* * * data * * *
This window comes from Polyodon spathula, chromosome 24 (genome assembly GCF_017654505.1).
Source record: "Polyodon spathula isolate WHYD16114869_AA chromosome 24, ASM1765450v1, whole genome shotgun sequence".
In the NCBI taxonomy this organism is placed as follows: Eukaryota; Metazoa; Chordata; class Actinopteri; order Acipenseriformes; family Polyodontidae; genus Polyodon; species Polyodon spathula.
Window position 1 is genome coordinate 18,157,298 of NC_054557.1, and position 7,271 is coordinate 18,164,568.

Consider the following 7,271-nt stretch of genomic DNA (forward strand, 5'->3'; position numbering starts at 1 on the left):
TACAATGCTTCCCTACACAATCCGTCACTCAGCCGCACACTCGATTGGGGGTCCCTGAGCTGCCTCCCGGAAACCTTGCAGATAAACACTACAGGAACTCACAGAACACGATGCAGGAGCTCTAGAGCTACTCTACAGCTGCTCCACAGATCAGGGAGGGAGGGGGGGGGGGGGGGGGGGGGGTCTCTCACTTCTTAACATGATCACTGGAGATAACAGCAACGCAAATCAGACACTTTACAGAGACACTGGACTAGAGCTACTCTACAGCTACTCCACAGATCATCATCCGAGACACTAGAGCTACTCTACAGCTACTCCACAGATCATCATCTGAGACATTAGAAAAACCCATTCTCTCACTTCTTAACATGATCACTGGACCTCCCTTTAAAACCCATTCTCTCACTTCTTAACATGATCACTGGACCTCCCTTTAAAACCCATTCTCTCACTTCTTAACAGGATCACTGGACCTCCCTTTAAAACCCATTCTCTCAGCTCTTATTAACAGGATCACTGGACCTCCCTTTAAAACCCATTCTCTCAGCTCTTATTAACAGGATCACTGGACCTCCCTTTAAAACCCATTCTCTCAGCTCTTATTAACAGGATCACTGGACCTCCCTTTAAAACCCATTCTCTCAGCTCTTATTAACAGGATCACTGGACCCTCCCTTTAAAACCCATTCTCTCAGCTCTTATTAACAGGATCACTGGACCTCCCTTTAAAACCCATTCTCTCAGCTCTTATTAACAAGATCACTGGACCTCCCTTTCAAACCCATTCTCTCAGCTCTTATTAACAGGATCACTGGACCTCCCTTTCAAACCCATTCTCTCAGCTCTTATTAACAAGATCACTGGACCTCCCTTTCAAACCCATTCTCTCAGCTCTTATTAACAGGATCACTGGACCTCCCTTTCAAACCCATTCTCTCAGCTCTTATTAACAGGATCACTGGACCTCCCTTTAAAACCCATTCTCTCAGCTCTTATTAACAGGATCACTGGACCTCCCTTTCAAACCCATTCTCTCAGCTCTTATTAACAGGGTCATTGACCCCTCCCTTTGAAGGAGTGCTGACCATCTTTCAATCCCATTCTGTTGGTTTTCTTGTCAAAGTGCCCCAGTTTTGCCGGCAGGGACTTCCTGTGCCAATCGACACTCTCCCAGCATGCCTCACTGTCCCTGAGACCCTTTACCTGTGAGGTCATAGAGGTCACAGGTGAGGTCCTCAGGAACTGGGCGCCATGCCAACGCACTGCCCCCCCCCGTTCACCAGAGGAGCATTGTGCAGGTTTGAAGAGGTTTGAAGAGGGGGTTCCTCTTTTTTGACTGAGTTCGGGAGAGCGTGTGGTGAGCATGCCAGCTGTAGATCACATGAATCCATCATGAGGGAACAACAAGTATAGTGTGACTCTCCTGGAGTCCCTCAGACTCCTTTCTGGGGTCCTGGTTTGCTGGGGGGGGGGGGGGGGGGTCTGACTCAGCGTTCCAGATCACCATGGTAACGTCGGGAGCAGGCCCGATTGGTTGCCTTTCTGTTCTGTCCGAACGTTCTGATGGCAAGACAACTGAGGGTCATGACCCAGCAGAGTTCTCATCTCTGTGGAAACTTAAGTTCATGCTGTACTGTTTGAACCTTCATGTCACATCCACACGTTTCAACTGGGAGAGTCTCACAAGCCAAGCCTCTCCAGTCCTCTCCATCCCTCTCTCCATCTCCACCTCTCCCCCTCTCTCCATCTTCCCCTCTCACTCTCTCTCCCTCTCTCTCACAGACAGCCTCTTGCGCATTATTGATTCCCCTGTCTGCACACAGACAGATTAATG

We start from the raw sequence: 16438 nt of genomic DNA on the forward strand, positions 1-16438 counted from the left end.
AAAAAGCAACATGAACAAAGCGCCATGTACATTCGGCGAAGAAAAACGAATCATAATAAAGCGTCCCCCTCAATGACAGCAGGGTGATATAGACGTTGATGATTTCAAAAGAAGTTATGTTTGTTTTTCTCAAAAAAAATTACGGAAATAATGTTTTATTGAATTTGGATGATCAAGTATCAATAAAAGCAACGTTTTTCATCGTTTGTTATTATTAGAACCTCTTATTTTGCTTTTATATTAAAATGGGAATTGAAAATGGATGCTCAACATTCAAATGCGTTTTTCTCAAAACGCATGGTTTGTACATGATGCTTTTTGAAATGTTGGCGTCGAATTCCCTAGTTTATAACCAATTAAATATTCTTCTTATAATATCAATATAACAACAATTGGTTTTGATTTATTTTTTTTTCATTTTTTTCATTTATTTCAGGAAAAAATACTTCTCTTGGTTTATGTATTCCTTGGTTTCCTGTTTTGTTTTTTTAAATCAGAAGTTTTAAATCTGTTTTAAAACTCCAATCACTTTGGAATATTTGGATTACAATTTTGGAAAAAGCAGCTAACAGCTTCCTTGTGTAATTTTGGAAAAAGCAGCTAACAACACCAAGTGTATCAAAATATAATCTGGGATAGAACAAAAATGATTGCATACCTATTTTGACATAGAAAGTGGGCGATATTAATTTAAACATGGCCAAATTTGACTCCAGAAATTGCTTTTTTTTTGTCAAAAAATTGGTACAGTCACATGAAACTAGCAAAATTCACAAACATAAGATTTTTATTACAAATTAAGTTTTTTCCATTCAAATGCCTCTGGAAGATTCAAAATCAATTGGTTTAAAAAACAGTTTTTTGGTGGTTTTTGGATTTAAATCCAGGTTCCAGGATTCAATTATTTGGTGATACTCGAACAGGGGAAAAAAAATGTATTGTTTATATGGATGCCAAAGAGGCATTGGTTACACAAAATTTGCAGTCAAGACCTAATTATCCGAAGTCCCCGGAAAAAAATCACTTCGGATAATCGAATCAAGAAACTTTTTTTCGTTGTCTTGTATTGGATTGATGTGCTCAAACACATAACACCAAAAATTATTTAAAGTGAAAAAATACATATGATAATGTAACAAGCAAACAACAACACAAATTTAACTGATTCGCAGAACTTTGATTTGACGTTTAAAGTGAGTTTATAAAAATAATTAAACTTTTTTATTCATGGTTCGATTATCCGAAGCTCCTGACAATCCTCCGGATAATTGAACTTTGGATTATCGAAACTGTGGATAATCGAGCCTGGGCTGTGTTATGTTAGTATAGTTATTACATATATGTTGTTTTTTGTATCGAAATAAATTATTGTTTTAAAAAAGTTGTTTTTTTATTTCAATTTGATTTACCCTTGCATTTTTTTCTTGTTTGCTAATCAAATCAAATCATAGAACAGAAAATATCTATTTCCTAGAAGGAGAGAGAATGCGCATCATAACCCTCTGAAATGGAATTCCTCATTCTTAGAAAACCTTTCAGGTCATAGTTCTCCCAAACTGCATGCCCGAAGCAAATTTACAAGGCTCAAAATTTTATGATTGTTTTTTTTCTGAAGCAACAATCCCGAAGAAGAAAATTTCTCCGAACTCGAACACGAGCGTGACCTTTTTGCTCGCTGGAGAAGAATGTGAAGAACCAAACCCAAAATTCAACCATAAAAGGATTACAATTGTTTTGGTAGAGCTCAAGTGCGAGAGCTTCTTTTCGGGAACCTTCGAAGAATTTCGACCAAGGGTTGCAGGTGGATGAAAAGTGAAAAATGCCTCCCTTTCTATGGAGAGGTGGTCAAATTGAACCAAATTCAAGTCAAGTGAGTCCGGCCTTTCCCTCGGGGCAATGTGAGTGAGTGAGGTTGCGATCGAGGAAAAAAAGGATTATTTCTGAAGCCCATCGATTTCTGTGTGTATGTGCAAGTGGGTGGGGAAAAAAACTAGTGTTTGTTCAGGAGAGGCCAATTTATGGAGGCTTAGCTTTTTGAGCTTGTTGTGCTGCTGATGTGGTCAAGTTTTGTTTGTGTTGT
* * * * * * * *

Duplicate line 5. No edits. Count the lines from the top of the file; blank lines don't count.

Consider the following 7,271-nt stretch of genomic DNA (forward strand, 5'->3'; position numbering starts at 1 on the left):